Charges are currently pending in the U.S. District Court for the District of Oregon against Hock Chee Khoo, Thongsouk Soutavong and Shengbao Wu. U.S. v. Hock Chee Koo (sic), __ F.Supp.2d __, 2011 WL 777965 (U.S. District Court for the District of Oregon 2011).
More precisely, all three are charged with conspiring to commit wire fraud in violation of 18 U.S. Code § 1343, economic espionage in violation of 18 U.S. Code § 1832 and computer fraud in violation of 18 U.S. Code § 1030(a)(4). U.S. v. Koo, supra. The conspiracy charge is brought under 18 U.S. Code § 371, which makes it a federal crime to conspire “to commit any offense against the United States.” In addition, Khoo and Soutavong are charged with 3 counts of wire fraud and Soutavong is also charged with 3 counts of economic espionage. U.S. v. Koo, supra. And Wu is also charged with 6 counts of economic espionage and 2 counts of computer fraud. U.S. v. Koo, supra.
Two of the defendants – Khoo and Soutavong – filed a motion to exclude images taken from a laptop and an external hard drive. U.S. v. Koo, supra. Before we can address the motion and the legal issues it raises, I need to outline how the case arose. Here is how the federal district judge who has this case did that in this opinion, based on evidence presented at a hearing:
In September of 2006, Lawrence Hoffman, owner of The Hoffman Group, [a manufacturer and distributor of after-market auto parts], discovered a product for sale on eBay that looked like a type of part his company sold. The product was a vertical door lift. The eBay part was offered under the brand name `Cleanline Motor Sports,’ which was registered by a company called `JES Suppliers, LLC.’ The Hoffman Group's part was called the `130 Degree Lambo Vertical Door Kit.’
Hoffman alerted his company's attorney, John Ramig, and began investigating JES Suppliers. He learned it had been incorporated in Oregon on May 18, 2006 by Wu, Soutavong, and Khoo. Soutavong worked for Hoffman's company in sales and Wu worked for a subsidiary in China, managing the design and manufacture of products there. Khoo was a former employee, who worked in warehouse and shipping.
On September 12, Ramig and Hoffman reported what they knew to the FBI's [Special Agent] Slinkard. Hoffman hired a private investigator who purchased the JES part and learned it was identical to The Hoffman Group's part. The investigator also emailed Wu and Khoo acting as a potential business partner. Hoffman later testified (in a civil action brought by his company) that Wu sent images to the private investigator of products and parts The Hoffman Group had not yet released.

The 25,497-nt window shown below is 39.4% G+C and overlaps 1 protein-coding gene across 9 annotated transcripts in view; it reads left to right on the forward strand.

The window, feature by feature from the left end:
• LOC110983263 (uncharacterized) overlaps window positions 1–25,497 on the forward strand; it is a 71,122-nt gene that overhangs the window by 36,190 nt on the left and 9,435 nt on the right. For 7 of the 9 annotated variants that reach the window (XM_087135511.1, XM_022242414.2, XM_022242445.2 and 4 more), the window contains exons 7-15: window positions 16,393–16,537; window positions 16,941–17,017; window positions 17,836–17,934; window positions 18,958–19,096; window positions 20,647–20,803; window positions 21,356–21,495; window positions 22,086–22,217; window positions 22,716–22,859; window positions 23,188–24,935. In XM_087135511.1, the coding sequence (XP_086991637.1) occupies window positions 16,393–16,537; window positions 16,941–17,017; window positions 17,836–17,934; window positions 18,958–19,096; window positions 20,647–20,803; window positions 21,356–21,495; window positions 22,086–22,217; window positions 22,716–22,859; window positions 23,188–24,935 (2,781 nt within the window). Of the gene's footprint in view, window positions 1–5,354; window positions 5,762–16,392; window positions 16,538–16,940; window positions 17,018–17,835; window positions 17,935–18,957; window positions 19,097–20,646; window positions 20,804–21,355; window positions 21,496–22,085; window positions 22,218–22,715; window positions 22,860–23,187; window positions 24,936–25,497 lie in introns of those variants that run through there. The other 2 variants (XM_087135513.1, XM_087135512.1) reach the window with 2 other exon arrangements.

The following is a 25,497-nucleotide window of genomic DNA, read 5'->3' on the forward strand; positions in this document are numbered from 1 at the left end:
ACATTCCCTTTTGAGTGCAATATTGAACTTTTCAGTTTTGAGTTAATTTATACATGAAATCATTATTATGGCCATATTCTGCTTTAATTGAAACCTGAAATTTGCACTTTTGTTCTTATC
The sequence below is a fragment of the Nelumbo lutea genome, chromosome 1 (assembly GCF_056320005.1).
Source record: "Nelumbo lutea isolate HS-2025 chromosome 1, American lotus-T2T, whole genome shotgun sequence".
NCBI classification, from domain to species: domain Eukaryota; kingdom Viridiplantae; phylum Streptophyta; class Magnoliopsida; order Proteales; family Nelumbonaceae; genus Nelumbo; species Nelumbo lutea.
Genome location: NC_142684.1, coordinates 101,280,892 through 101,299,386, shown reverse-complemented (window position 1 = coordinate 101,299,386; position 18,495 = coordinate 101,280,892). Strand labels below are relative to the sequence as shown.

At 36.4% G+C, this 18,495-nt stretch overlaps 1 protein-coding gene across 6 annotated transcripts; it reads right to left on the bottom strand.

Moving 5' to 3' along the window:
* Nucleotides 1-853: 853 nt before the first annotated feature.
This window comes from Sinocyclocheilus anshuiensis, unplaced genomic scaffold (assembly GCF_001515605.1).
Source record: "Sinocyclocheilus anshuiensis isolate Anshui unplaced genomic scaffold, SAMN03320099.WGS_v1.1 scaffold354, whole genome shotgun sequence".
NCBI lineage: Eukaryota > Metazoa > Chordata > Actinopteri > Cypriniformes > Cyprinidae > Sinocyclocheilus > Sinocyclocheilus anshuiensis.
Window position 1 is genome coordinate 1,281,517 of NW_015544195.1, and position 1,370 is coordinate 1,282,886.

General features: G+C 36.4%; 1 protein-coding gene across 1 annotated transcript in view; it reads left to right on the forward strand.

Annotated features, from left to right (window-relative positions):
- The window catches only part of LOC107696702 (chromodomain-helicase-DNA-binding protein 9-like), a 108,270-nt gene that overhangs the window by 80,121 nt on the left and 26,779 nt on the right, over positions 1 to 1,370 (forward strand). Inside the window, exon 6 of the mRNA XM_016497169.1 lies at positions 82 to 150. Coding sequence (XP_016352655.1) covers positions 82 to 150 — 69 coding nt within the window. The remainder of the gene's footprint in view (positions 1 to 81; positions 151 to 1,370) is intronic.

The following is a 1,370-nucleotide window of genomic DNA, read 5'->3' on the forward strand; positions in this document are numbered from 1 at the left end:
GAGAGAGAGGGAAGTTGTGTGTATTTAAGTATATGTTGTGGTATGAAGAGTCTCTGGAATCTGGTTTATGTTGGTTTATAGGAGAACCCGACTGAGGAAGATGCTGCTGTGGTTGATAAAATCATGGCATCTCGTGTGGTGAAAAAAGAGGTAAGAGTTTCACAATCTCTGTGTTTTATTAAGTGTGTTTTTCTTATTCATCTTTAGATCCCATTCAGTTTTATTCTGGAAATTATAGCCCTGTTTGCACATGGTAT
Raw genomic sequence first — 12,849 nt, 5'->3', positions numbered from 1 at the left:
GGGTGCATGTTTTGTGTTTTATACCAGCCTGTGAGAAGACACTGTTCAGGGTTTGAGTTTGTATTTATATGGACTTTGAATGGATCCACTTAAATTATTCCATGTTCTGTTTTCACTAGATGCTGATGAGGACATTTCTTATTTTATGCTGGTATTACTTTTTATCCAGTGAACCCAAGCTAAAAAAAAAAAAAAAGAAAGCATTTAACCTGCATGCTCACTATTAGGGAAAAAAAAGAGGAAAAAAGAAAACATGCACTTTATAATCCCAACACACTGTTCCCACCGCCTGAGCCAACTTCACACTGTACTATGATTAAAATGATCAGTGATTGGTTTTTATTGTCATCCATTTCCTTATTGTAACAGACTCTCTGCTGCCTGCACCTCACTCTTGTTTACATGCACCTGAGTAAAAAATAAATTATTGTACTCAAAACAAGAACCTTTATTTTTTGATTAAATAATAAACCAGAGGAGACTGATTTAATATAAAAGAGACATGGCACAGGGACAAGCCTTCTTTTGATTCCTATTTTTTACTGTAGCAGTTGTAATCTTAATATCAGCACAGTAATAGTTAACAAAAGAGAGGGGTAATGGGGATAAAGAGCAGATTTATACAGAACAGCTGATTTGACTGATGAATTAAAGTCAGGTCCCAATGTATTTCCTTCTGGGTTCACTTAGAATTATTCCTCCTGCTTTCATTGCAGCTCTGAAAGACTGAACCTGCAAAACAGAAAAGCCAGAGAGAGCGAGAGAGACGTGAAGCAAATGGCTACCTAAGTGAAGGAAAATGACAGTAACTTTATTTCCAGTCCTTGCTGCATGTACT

On October 16, The Hoffman Group filed a civil complaint against Wu, Soutavong, Khoo and [Doe] . . . in Multnomah County Circuit Court. Until August 5, [Doe] had operated The Hoffman Group's computer system, with administrator privileges on the computer network. Hoffman believed [Doe] had given the other defendants access to The Hoffman Group's computer data management application, Platipus. The Hoffman Group alleged in the lawsuit that the defendants had obtained and used confidential information and trade secrets to divert business from The Hoffman Group.
On October 17, at Hoffman's request, Wu traveled from China to the United States. Hoffman met Wu at the airport, took him back to the office, and asked Wu to leave his laptop computer (company-owned) with Mark Hansen. Hoffman told Wu Hansen was a company employee who would upgrade Wu's computer.
In fact, Hansen worked for Northwest Countermeasures as a computer analyst whom Hoffman had hired to examine Wu's laptop. When Hoffman and Wu had left the room, Hansen opened a folder named `private’ and moved it to the laptop desktop. Hansen then copied selected parts of the `private’ folder onto a USB external hard drive device using Acronis software (the `Acronis Backup’). This `private’ folder purportedly contained documents relating to JES Suppliers, LLC.